My friend Joan's husband came to our door on a dark night two days before my birthday. He had called to say he was dropping something off. We were all in pajamas, watching a movie with the girls and planning to go to bed shortly. We opened the door to find him on the porch with a plate of blueberry corn muffins. For my birthday, he said, since I can't eat cake. Joan would have done that for me. In fact, the muffins were arranged on a plate I recognized. It was the same dish pattern I owned years ago, and Joan and I had laughed about having identical dishes. Then her husband handed me a bag of oolong tea he bought in Chinatown, the same kind of tea Joan gave me last year. I'm almost out. I so wish she were here to enjoy some tea with me. He also handed me some papers, upcoming events and information about things I might be interested in. Joan always used to save things like that. She would attach little sticky notes with my name on them.
He runs back to his car and comes in with a large tote bag. He said Joan told him to give it to me. It is her unfinished quilt. Last year we took a quilt class together to learn to make a unique regional design. I finished my quilt and gave it to Liana in the spring. Joan never completed hers. She was a perfectionist and worked with precision, not throwing things together hastily like I tend to do.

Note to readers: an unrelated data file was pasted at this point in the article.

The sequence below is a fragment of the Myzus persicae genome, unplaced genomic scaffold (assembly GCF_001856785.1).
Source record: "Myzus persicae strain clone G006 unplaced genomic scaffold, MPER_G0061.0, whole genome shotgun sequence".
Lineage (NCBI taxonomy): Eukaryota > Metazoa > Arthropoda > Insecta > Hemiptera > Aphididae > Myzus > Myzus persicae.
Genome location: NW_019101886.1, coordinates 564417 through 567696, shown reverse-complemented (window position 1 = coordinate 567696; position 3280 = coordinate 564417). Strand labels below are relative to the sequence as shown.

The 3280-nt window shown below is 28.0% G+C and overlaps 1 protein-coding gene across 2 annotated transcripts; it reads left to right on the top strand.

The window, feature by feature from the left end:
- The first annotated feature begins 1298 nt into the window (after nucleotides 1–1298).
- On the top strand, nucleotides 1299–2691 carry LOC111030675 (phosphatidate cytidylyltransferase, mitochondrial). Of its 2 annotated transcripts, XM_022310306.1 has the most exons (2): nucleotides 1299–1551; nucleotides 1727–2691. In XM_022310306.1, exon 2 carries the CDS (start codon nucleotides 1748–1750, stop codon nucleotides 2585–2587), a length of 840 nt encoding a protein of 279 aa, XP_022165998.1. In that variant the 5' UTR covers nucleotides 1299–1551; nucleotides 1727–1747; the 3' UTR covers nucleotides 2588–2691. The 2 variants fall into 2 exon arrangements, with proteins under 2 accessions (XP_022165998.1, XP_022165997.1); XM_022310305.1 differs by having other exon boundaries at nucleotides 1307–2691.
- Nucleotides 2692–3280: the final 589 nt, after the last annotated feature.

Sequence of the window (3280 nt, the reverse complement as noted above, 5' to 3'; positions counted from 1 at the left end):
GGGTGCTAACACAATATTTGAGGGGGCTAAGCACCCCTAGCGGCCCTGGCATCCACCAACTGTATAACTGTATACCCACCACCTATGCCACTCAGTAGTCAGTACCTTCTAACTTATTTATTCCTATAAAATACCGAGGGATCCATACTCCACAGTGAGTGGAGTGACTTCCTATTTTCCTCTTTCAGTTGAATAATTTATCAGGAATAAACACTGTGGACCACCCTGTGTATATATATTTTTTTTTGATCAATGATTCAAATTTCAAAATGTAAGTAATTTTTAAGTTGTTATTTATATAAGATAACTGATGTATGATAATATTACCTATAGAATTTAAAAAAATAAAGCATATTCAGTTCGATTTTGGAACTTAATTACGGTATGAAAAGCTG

I shake my head no. No, I cannot keep Joan's quilt. She told me while she was sick that she hoped for some time to work on it. She never got that time. The quilt is not mine. I am stunned and grateful, but no. Then I told her husband I would finish it and give it back to him. Maybe he would find comfort in sleeping beneath the soft covering of colors his wife had chosen and skillfully crafted.
After he leaves I am overwhelmed with the gifts. I think of the profound mystery of marriage, the oneness Joan and her husband knew. He, acting in her place, bringing her presence here to my home. Her loss rips my heart once more. I miss my friend. I cannot fathom her husband's pain. I know what Joan would want me to do with this quilt. Give it back. I open the bag and unfold the partially pieced top. It is exquisite. I will not do it justice, me with clumsy hands. I see her small notes to herself, labels for the blocks and rows. She so much wanted to finish this work of art. I cannot look at it on this night.
The next day I unpack her bag with all the notes, her tools, and the careful squares. She is so organized that the quilt will not be hard to finish. I won't have to choose colors she might not have liked. The pieces are already there. I just need to sew them together--with the greatest of care. That would please her. I will do it for Joan. Hopefully, when it is once again in her home where it belongs, her quilt will continally remind her husband of Joan's deep love for him.